Suburbs of the Future Will Look Like Cities of the Past
Over at New Geography, Aaron Renn argues for the "10% solution," in which cities set the goal of capturing ten percent of a metropolitan region's population growth.
Beginning with the Census Bureau's estimate that the U.S. will gain 100 million peole by 2050, Renn writes that it would be physically impossible to direct a large percentage of that growth into our city cores.
Even if all the old housing [in central cities] was rebuilt, declines in household sizes, particularly in urban areas, has reduced the effective carrying capacity of the old urban fabric even at historic densities... Most of the existing highly urbanized cities are already largely full of buildings. Even where land is available, zoning restricts what can be built there, and increasing densities is politically difficult.
So, because capturing a greater percentage of a region's population growth would be difficult, cities should set the modest goal of attracting ten percent of growth.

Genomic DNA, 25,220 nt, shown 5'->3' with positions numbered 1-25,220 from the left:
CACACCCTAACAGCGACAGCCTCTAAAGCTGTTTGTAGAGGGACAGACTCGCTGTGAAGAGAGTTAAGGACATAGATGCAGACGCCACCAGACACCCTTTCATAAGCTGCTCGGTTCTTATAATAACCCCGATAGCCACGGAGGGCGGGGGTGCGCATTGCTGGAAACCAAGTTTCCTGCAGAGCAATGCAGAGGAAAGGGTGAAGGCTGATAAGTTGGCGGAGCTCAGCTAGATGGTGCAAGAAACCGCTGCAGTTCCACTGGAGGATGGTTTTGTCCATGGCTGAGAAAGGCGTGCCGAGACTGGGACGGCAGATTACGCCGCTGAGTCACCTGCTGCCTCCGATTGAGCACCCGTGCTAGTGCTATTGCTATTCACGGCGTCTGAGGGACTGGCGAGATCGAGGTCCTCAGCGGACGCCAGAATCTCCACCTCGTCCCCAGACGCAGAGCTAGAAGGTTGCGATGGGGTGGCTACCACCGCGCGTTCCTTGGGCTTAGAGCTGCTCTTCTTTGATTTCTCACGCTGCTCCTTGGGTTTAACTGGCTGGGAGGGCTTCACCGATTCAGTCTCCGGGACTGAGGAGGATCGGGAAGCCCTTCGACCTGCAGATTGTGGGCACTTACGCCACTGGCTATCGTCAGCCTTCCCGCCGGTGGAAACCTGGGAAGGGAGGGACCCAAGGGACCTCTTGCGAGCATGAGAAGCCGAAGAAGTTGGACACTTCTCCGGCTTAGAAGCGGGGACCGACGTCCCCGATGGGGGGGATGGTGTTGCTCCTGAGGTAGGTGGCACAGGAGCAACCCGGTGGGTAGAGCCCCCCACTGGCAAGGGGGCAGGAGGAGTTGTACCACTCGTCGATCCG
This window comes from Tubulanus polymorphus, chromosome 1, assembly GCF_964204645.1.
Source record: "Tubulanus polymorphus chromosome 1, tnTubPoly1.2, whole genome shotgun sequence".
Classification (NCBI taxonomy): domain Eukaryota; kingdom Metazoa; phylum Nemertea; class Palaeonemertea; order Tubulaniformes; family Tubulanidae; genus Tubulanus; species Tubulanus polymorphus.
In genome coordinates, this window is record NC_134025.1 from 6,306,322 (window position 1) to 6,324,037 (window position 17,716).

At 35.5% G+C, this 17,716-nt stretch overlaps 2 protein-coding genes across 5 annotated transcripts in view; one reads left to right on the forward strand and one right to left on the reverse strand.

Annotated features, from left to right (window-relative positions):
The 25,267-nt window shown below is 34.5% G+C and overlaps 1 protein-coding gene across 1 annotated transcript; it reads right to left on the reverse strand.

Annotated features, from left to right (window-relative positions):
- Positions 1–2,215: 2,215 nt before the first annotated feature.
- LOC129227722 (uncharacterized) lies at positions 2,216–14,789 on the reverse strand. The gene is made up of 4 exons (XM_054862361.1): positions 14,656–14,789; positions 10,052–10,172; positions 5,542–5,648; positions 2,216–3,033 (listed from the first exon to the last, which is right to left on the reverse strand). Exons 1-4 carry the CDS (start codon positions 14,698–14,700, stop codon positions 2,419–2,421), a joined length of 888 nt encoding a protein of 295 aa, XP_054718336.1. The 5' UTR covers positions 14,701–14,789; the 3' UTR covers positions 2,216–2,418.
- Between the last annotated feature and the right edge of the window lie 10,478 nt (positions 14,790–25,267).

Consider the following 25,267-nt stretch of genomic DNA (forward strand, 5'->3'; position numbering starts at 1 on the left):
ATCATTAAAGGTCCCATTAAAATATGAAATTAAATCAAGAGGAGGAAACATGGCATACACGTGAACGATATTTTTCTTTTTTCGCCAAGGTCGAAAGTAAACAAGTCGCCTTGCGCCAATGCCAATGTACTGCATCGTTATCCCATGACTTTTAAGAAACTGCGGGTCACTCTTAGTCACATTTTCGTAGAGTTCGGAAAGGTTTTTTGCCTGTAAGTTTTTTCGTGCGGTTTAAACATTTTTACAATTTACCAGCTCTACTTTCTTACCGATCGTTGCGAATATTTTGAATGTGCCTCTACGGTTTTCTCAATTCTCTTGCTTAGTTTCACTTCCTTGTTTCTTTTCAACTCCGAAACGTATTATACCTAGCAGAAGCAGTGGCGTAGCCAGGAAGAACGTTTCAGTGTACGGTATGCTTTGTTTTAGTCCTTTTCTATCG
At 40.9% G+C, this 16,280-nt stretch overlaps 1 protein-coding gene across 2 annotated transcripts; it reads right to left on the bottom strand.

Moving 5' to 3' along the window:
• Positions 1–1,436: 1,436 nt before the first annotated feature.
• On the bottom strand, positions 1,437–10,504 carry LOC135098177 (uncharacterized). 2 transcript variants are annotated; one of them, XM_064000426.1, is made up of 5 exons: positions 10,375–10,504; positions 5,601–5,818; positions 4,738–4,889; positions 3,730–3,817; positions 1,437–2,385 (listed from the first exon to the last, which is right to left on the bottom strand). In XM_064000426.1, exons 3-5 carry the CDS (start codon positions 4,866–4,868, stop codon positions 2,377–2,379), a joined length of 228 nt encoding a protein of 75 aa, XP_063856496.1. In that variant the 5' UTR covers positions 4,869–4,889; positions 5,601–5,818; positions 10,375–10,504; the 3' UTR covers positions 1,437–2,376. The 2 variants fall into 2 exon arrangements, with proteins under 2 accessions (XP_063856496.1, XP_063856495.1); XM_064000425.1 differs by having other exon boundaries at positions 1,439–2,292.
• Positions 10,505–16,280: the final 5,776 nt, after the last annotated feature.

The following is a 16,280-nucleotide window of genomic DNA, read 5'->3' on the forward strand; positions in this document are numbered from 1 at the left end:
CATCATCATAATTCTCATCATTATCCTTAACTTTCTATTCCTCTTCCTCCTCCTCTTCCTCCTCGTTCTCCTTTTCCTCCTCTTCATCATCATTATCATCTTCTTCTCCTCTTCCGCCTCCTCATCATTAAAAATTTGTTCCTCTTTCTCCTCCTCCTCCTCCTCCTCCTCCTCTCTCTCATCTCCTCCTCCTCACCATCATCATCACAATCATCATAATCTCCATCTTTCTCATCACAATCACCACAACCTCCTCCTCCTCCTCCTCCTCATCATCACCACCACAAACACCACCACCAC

But when considering where the country's next 100 million people will live, we need to look more closely at the suburbs that ring our urban cores. We need to ensure that instead of metropolitan regions continuing to grow outwards, that we begin to develop our suburbs so that they may absorb population growth in a more sustainable manner. This means that many inner-ring suburbs will begin to look a lot more urban.
Cities and metropolitan regions across the country are already beginning to undergo these types of transformations. Cities like Charlotte, North Carolina have built rapid transit lines and are developing moderate-density apartment buildings along these rail corridors. The same thing is happening in San Diego, Seattle, Salt Lake City, Denver, and Houston.
The country's suburbs will continue to absorb the majority of the country's growth. The only difference is that those suburbs will begin to grow along rail lines rather than cul-de-sacs.